“It really helps and it really works if you’re open minded and willing to allow the process to occur. If you attend it and just sit there with your arms crossed and you’ve got a messed up look up on your face and you’re really not participating in the class, it won’t help you.”
Violence & Justice
For youths on probation, the club is an Evening Reporting Center, which provides an alternative to juvenile hall. Those assigned to the center by the Ventura County Probation Agency must attend the Boys & Girls Club’s Teen Center every day after school, usually for between 20 and 45 days.
Sonoma County resident Kami Reep was fired from two consecutive bookkeeping jobs in 2015—but not because she’d performed poorly or done anything wrong. In each case, she was fired because she had to take time off after her abusive ex-husband kidnapped two of their three children.
Gun owners who have been convicted of driving under the influence are more than four times as likely to be later arrested for a firearm-related or violent crime, according to a new study.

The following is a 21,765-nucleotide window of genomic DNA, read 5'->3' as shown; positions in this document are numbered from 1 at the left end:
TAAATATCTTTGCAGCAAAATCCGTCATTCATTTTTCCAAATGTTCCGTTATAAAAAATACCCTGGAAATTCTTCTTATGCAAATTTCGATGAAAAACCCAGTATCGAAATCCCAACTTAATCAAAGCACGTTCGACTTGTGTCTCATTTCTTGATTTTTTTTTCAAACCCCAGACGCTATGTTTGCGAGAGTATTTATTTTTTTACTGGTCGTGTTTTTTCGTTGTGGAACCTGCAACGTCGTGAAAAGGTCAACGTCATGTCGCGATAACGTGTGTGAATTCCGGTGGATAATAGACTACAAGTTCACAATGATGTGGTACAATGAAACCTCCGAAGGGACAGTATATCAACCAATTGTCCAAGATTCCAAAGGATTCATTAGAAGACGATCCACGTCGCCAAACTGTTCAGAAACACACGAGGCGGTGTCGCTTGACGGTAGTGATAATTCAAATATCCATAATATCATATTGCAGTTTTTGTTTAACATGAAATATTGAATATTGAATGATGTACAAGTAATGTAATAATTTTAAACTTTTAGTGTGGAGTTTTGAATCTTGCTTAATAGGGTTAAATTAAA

When Cristina Cortes helped her friend leave an abusive relationship, there weren’t many places for the victim — a bisexual, undocumented woman — to seek shelter or aid.
Telephone hotlines staffed by advocates have long been a lifeline for victims of domestic violence. While how we communicate has changed in the digital era, high rates of domestic violence remain a widespread problem, especially among younger women.
Gov. Jerry Brown recently signed into law SB 877, which requires the state Public Health department to collect information on the circumstances surrounding any death caused by physical force or power against someone, including homicides and suicides.
One in five California adults with children living in their homes said they were physically abused as a child, and one in 10 were sexually abused, according to data released this week.
Senate Bill 1322 prohibits law enforcement from arresting or charging minors for prostitution or loitering with intent to commit prostitution. The bill, by Los Angeles Sen. Holly J. Mitchell, also requires police to report suspected abuse or neglect to county child welfare agencies when they encounter children involved in commercial sex acts.
Amid increased public scrutiny of law enforcement tactics, some Southern California agencies have started specialized training to help officers read the signs of autism and respond appropriately.